Merciful Father, please give us the will-power to step forward and receive the grace of your forgiveness in the sacrament of Reconciliation. It’s not easy to admit our faults, but give us the courage to examine our consciences honestly so that we might turn away from sin, and turn back to You, Lord Jesus.
Holy Spirit, help us complete our penance and works of charity in this Year of Mercy. Enkindle the fire of your love in the hearts of your faithful.



David Martinez–Religion Teacher

God Does Not Create Mistakes

(Prayer offered on the Public Address system for the entire La Salle Academy educational community on Tuesday, 1 March 2016)

Let us remember that we are in the holy presence of a loving God.

Is it wrong to discriminate against someone for their body type, ethnicity, economic status, religion or gender? I would like to believe that as twenty first century Americans we can easily answer: Yes, it is wrong to insult someone for something that they cannot control. From a general standpoint, we have made significant leaps in the last century to move towards eliminating discrimination, and we nurture this equality belief in our Lasallian community. We embrace diversity, world religions and overlook race and gender. However, Americans tend to fall short when they hit this question: Is it wrong to discriminate against someone based on their inborn intelligence? While many of us would say yes, our actions oftentimes contradict that “yes” when we directly or indirectly treat people with intellectual disabilities as our inferiors.


In 2010, President Obama signed a bill replacing the words mental retardation in all documentation with intellectual disability. Unfortunately, the rest of the country did not follow suit. In 2016, we accept everyone regardless of their differences from the societal norm, or at least refrain from outwardly insulting someone, however we make an exception for people with intellectual disabilities. We comfort ourselves when we use derogatory phrases with the belief that “no intellectually disabled person is around”, and that “it is only an expression”, but our language plays a role in the way we treat the dignity of others.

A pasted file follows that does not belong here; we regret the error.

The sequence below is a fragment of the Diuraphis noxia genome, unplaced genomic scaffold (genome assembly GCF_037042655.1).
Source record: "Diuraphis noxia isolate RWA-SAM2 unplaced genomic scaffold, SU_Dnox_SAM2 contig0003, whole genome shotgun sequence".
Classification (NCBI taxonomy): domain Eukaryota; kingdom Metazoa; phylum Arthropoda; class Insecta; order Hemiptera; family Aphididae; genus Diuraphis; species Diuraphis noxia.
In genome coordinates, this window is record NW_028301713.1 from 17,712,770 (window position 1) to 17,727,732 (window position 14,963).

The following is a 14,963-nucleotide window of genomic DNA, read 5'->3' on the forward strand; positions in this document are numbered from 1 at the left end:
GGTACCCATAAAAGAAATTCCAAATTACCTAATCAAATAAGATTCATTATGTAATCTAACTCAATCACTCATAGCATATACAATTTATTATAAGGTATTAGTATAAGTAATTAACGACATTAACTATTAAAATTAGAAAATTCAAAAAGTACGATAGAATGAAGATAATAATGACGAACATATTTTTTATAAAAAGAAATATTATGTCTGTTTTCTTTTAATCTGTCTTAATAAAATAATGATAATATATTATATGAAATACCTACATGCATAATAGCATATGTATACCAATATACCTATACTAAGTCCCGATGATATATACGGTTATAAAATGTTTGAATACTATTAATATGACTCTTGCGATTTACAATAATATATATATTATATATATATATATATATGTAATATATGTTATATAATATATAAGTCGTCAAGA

Intellectually disabled people have the ability to love, to experience pain, pleasure, form relationships with others and are made in the divine image of God the same way everyone else was. God has an active plan for their lives, and they often bring great joy to the people they encounter.


As it says in the book of Proverbs, “Speak up for those who cannot speak for themselves, for the rights of all who are destitute. Speak up and judge fairly; defend the rights of the poor and needy.” Tomorrow, March 2, is the international Spread the Word to End the Word Campaign day. At all lunches, our friends from the Meeting Street School will be visiting La Salle. There will be a banner in front of the cafeteria for the student body to sign, pledging to stop using the R-Word in a derogatory manner. Take this opportunity to make a personal decision to remove the R word from your vocabulary. The R word retarded means by definition, “less advanced in mental, physical, or social development than is usual for one’s age.” It does not mean foolish, stupid, ridiculous or any of the derogatory meanings we give it in every day conversation. People with intellectual disabilities are our peers, our friends and our brothers and sisters in Christ, and they deserve the same respect that we give everyone else. The only R word we should be using is respect for everyone, regardless of their intellectual disability.


Let us pray,
Lord, when you died on the cross for the world, you did not discriminate. Give us the eyes to see you in everyone we meet, especially those with intellectual disabilities. Give us hearts of compassion for those who are suffering in any way and give us the grace to treat every human life with dignity and respect, for we are all the works of your loving hands, and you do not create mistakes.

Saint John Baptist de La Salle…pray for us.

Live Jesus in our hearts…forever.

Julia Buben–Class of 2016